The automatic layout of a construction site in accordance with the present invention involves establishing benchmarks and monuments in the multi-dimensional space to indicate the physical location, positioning, orientation and relative placement of objects and structures specified in a design for that multi-dimensional space. Typically, a design for the development of a multi-dimensional space is memorialized as one or more drawings that precisely depict the spatial relationship of all objects and/or structures of the multi-dimensional space to be constructed. The design, when depicted graphically, represents a virtual space having specific physical features. During the execution of the automatic layout of the multi-dimensional space by a user of the system of the present invention, the system, with reference to the design drawings, orients itself within the multi-dimensional space and then points out the precise location of selected objects and/or structures contained in the design drawings as they would translate to the multi-dimensional space. Thus, the present invention is able to guide the user within the multi-dimensional space to a single point (or area or volume or other higher dimensional region) enabling the user to make markings within the multi-dimensional space indicating the specific positioning of objects and/or structures to be constructed at or within the boundaries of the multi-dimensional space. In one embodiment of the present invention, the user is able to control equipment of the system of the present invention to automatically make the markings for structures and/or objects specified in the design.

Automatic verification of a multi-dimensional space in accordance with the present invention involves a comparison of the representation (e.g., graphical representation) generated from an automatic study with the representation (e.g., graphical representation) generated by the designers—i.e., the virtual space. The system and method of the present invention will advise the user of any discrepancies between the two representations. Any discrepancies are noted by the present invention and are shown to the user. The method and system of the present invention can use any one or more of various techniques to notify the user of the existence of discrepancies between the design and the actual layout and design for the multi-dimensional space.

The system of the present invention comprises at least one Master station module that may be in communication with one or more substations. The Master station module is coupled to a Controller module. The Controller module is coupled to an Input/Output (I/O) interface module which is coupled to both an actuator/User Interface Device (UID) module and a Display module. The Controller module is also coupled to a Data Storage module.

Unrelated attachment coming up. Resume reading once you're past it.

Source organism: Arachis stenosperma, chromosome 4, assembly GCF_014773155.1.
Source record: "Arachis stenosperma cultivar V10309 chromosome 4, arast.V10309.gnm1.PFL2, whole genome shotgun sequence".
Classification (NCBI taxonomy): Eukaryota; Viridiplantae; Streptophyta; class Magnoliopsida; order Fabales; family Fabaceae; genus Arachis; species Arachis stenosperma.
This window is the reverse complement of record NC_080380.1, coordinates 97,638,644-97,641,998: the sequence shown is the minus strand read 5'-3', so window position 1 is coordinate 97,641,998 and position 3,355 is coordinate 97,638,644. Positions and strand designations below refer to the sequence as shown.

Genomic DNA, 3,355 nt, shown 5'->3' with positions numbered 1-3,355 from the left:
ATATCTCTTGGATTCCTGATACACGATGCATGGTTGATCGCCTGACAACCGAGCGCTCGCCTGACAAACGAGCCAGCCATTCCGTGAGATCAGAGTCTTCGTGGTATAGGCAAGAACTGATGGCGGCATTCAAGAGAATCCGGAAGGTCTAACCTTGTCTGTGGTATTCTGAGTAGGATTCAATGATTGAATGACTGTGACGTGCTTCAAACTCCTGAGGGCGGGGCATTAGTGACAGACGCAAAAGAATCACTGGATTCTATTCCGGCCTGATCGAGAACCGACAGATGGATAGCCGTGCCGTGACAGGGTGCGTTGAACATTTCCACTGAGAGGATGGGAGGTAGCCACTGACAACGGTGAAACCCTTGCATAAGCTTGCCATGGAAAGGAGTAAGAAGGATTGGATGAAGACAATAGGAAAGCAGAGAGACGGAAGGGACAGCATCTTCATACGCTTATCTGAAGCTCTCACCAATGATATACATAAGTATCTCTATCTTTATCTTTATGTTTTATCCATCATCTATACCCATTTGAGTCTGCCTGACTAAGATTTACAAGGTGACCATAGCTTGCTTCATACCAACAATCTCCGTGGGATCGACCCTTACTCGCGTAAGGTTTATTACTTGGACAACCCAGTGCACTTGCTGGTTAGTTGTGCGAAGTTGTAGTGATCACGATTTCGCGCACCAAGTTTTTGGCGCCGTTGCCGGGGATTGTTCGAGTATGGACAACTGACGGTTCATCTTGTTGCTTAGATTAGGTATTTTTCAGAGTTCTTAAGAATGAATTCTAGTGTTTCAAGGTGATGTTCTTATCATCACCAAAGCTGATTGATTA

The Master station module comprises at least one multi-channel transmitter, at least one multi-channel receiver and at least one processor. The Master station module may further comprise one or more mechanical devices and/or mechanisms that are controlled by the controller based on commands generated by the Controller module in response to the operation of the actuator/UID by a user of the system of the present invention.

Each of the substations comprises a transmitter, a receiver and a processor. The processor is coupled to both the transmitter and receiver and is further coupled to one or more controllable mechanical devices and/or mechanisms used by a substation to execute commands received from the at least one Master station. A substation's transmitter may be used to transmit information about the multidimensional space to the Master station module and the receiver may be used to receive commands from the Master station module.

The system of the present invention is used to perform one or more of a layout of a multi-dimensional space, a study of a multi-dimensional space or a verification of a multi-dimensional space as described earlier. During the study, layout and/or verification processes, the system can guide a user within the multi-dimensional space by displaying the multi-dimensional space (e.g., a 3D graphics representation), including known or already studied objects and/or structures and the user's current physical location simultaneously effectively guiding the user within the multi-dimensional space and to indicate to the user where to make markings when the user is performing a layout or to indicate to the user where an object or structure or physical feature of the multidimensional space is located when the user is performing a study. The system of the present invention can further display the virtual space as an overlay to the multi-dimensional space depiction. Thus, as the user physically moves within the multi-dimensional space, the system of the present invention is able to track the user's location and display said location within the graphical representation of the actual and/or virtual space in real time.